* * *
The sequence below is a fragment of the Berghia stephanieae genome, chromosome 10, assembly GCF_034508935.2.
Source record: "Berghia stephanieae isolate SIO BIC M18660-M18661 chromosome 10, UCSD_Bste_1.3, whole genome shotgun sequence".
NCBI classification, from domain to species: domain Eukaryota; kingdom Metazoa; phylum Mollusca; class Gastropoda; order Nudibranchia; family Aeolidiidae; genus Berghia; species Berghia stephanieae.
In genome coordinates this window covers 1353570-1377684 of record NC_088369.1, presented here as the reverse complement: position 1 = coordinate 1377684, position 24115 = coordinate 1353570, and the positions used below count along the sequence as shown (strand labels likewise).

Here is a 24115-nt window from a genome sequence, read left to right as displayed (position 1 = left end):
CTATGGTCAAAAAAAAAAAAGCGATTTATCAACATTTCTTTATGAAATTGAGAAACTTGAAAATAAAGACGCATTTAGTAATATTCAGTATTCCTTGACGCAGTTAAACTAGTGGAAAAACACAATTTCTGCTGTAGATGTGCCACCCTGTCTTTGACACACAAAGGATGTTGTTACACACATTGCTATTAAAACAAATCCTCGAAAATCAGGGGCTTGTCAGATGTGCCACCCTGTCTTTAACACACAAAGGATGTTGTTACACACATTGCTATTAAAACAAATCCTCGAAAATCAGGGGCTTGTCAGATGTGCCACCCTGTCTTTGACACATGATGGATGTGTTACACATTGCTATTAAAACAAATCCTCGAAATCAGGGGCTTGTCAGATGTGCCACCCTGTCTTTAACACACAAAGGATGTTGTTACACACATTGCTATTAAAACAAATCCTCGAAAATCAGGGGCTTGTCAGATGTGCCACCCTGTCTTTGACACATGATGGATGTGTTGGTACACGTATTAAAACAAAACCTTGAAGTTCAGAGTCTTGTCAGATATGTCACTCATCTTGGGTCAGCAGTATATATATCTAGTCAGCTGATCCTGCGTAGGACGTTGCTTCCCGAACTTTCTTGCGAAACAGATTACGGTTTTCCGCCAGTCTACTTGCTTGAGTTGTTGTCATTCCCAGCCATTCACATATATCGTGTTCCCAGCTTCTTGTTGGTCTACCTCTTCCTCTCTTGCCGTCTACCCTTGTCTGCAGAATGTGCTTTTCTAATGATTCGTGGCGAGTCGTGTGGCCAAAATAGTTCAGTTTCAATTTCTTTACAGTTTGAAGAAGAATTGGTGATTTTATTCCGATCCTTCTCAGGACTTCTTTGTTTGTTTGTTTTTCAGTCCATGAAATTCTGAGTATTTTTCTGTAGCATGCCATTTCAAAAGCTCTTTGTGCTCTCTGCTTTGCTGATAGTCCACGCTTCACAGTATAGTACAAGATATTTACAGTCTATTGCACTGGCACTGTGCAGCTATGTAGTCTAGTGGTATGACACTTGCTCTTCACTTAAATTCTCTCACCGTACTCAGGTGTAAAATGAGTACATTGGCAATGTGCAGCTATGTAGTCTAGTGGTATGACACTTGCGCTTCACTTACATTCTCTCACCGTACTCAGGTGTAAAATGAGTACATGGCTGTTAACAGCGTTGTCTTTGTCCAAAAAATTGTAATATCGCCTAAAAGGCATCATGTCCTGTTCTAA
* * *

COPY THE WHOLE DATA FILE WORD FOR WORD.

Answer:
The sequence below is a fragment of the Berghia stephanieae genome, chromosome 10, assembly GCF_034508935.2.
Source record: "Berghia stephanieae isolate SIO BIC M18660-M18661 chromosome 10, UCSD_Bste_1.3, whole genome shotgun sequence".
NCBI classification, from domain to species: domain Eukaryota; kingdom Metazoa; phylum Mollusca; class Gastropoda; order Nudibranchia; family Aeolidiidae; genus Berghia; species Berghia stephanieae.
In genome coordinates this window covers 1353570-1377684 of record NC_088369.1, presented here as the reverse complement: position 1 = coordinate 1377684, position 24115 = coordinate 1353570, and the positions used below count along the sequence as shown (strand labels likewise).

Here is a 24115-nt window from a genome sequence, read left to right as displayed (position 1 = left end):
CTATGGTCAAAAAAAAAAAAGCGATTTATCAACATTTCTTTATGAAATTGAGAAACTTGAAAATAAAGACGCATTTAGTAATATTCAGTATTCCTTGACGCAGTTAAACTAGTGGAAAAACACAATTTCTGCTGTAGATGTGCCACCCTGTCTTTGACACACAAAGGATGTTGTTACACACATTGCTATTAAAACAAATCCTCGAAAATCAGGGGCTTGTCAGATGTGCCACCCTGTCTTTAACACACAAAGGATGTTGTTACACACATTGCTATTAAAACAAATCCTCGAAAATCAGGGGCTTGTCAGATGTGCCACCCTGTCTTTGACACATGATGGATGTGTTACACATTGCTATTAAAACAAATCCTCGAAATCAGGGGCTTGTCAGATGTGCCACCCTGTCTTTAACACACAAAGGATGTTGTTACACACATTGCTATTAAAACAAATCCTCGAAAATCAGGGGCTTGTCAGATGTGCCACCCTGTCTTTGACACATGATGGATGTGTTGGTACACGTATTAAAACAAAACCTTGAAGTTCAGAGTCTTGTCAGATATGTCACTCATCTTGGGTCAGCAGTATATATATCTAGTCAGCTGATCCTGCGTAGGACGTTGCTTCCCGAACTTTCTTGCGAAACAGATTACGGTTTTCCGCCAGTCTACTTGCTTGAGTTGTTGTCATTCCCAGCCATTCACATATATCGTGTTCCCAGCTTCTTGTTGGTCTACCTCTTCCTCTCTTGCCGTCTACCCTTGTCTGCAGAATGTGCTTTTCTAATGATTCGTGGCGAGTCGTGTGGCCAAAATAGTTCAGTTTCAATTTCTTTACAGTTTGAAGAAGAATTGGTGATTTTATTCCGATCCTTCTCAGGACTTCTTTGTTTGTTTGTTTTTCAGTCCATGAAATTCTGAGTATTTTTCTGTAGCATGCCATTTCAAAAGCTCTTTGTGCTCTCTGCTTTGCTGATAGTCCACGCTTCACAGTATAGTACAAGATATTTACAGTCTATTGCACTGGCACTGTGCAGCTATGTAGTCTAGTGGTATGACACTTGCTCTTCACTTAAATTCTCTCACCGTACTCAGGTGTAAAATGAGTACATTGGCAATGTGCAGCTATGTAGTCTAGTGGTATGACACTTGCGCTTCACTTACATTCTCTCACCGTACTCAGGTGTAAAATGAGTACATGGCTGTTAACAGCGTTGTCTTTGTCCAAAAAATTGTAATATCGCCTAAAAGGCATCATGTCCTGTTCTAA